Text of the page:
Le paradis n'est pas artificiel …


posted October 27, 2015

Forty-five minutes west of town is the rez, population
hidden by the organic anti-grid ways that rezes have.
Some of the helter-skelter houses are freshly finished
with new vinyl siding; others are only half covered,
plain plywood bending to the considerable elements.
There are no obvious reasons why the cards were dealt
one way to that family, another to this. There’s always
something amiss here, as though a mere cough might
dislodge something bad from the wood-smoke breath
of the Valley, something better kept deep. Only just last
week some kids who were out quadding tilted up a log
and exposed the decaying body of a young girl. Naked,
like no one else around. It never gets any warmer here
than by the river in spring: full of fish, heavy as children.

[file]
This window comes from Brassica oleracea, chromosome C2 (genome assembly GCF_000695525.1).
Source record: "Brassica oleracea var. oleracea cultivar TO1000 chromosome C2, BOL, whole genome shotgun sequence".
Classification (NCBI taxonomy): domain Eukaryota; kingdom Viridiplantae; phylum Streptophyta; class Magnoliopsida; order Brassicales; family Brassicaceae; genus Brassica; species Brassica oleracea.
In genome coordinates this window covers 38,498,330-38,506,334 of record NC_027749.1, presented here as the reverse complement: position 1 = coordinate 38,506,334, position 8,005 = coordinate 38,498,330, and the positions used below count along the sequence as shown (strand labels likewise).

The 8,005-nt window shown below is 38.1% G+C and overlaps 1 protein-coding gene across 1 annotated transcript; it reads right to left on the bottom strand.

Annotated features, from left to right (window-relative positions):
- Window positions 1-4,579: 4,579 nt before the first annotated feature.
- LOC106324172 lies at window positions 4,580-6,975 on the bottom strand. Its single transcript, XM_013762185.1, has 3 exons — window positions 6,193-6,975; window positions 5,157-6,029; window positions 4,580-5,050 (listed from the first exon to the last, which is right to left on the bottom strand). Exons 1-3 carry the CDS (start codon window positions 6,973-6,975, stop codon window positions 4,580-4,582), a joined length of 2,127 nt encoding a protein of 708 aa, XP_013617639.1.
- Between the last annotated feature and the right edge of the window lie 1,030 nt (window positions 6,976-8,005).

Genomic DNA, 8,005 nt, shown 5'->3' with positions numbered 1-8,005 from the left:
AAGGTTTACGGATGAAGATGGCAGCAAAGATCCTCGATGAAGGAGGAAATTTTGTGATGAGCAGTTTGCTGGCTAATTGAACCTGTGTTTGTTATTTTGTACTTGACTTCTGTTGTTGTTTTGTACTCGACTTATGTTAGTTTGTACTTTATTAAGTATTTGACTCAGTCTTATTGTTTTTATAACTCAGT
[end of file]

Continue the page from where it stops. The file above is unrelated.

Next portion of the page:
Native guys tie each other up and hang above the rapids,
gaffing salmon straight from the unseen. Quick as can be,
waiting kids eat the fish eyes raw: they call them candy.
Then smoke from each ensuing feast fills the air sweetly
–a mix of moose steak from fall kills; of pine mushrooms
smelling of cinnamon; fry bread and berry jam, and grizzly
bear sausage, rich and redolent on the tongue – mouthfuls
of prayer we niido* couldn’t understand, but could taste.

*"White people" in the Wet'suwet'en language of North Western BC.
This poem will appear soon in The Antigonish Review.


posted October 2, 2015

If I have ever
fed you then, yes—and yes, by
you, I do mean you.


posted October 1, 2015

Ravens songs thunder
clearing welkin to listen
from afar lightning.


posted September 16, 2015

I hold still alone
your body as my own — still
athrill with falling.


posted September 14, 2015

Going quiet's fine —
Orion's shoulders soften
above city light.


posted August 30, 2015

Set like the moon on
your eyes' sunken dreams move in
them bright buried blades.


posted August 5, 2015

Under the twinkling
repercussion of stars one
can love nothing more.